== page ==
Your reminder at the end that we are fundamentally citizens of another kingdom is a perfect conclusion. At the end of the day, if we call Jesus Lord, then we are monarchists seeking to see all lesser cities and nations annexed under his glorious rule.

    (…Incidentally, I found the “Christian Libertarian” article to be downright embarrassing… like a bunch of caricatures strung together. I cringed all the way through that one.)


    1. Matthew Lee Anderson February 7, 2012 at 5:23 pm

      Thanks, Andy!

      Love subsidiarity (how *well* it fits with federalism) and am uncertain about distributism. It’s always seemed a bit too romantic for me, but the Front Porch instincts are not very strong with me.




  2. Christopher Benson February 7, 2012 at 10:18 am

    Well done, Matt. Well done. Your conservatism is intelligent, winsome, and compassionate.


    1. Matthew Lee Anderson February 7, 2012 at 5:13 pm

      thanks, christopher!


  3. Hi Matt, nice article. A few questions/points…

    Regarding family vs. individuals, I can’t agree with conservatives or libertarians. As a non-reductionist Kuyperian, I’m not a fan of the “building block” terminology and all I can say is that society includes individuals, families, businesses, non-profit groups, churches, states, and any number of other groups. Neither individuals nor any of these groups are more primary than the rest and any society that elevates one over the rest is in trouble. So I can’t jump on board with conservatism if it means treating family as the primary social structure. (That being said, I agree with your comments about the importance of strong families and family networks.)

    Also, in his book Political Visions and Illusions, David Koyzis mentions one critique of conservatism that I’d like to hear your response to. He mentions that conservatism can lead to the tendency to preserve existing power relations and therefore allows the privileged in society to maintain the status quo. In other words, it can tend to favor those in power.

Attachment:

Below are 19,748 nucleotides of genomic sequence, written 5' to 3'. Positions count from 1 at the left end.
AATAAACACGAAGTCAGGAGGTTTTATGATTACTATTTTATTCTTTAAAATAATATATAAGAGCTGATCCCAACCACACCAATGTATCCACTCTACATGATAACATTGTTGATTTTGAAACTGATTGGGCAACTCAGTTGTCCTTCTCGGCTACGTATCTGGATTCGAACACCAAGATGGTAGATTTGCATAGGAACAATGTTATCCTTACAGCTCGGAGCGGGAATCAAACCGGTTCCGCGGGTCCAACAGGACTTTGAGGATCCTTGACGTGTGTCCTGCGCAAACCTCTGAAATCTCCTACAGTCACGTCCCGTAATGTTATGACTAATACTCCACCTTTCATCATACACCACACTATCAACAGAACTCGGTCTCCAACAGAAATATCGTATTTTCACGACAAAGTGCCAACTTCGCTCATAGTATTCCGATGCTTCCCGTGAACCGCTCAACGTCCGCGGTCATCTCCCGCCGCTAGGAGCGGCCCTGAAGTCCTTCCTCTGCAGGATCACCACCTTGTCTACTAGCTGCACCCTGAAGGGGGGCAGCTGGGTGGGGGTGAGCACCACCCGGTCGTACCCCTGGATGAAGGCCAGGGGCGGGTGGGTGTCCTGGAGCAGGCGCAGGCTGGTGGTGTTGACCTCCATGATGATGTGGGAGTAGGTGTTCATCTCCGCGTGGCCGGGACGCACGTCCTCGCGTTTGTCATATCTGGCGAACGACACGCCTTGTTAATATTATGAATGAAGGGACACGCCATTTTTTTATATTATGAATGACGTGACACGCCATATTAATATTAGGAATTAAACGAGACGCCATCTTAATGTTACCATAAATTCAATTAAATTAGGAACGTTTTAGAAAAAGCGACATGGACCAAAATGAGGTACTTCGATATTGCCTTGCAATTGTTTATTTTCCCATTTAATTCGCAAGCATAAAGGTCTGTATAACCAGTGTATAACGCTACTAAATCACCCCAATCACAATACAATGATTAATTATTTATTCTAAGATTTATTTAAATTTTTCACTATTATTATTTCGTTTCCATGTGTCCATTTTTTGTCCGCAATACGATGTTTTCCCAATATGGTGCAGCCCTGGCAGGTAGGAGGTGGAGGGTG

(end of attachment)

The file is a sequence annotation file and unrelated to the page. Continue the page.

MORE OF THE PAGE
I’m also surprised you didn’t mention what I would think is at the core of conservatism … its view of tradition and how change should occur in society.


    1. Matthew Lee Anderson February 7, 2012 at 5:19 pm


      Yes, I think that the point about ‘foundational’ is a good one. I go back and forth on this, frankly, especially given the New Testament’s abrogation of the natural family and its insertion of the church in its place. If anything is foundational, it’s that (though I think it re-establishes the natural family inside of it).

      But wouldn’t you say that when it comes down to the formation of virtue, the family has a greater effect than any other institution? Modeling and imitation are powerful, powerful tools–more powerful than we often realize. And the family is where such things happen most.

      As to Koyzis, I’ve read that critique and thing it’s a good one. But he critiques conservatism as an ideology, and many conservatives argue that it’s the only “ism” that isn’t an ideology (I think this was Kirk’s line). But, I share sympathy for Chesterton’s line that in the modern world it is the business of progressives to go on making mistakes, and the job of conservatives to keep them from being corrected.

      As to tradition and change, I also think it’s near the core of conservatism. One can not do everything (a lame excuse, I know, but the only one I have!).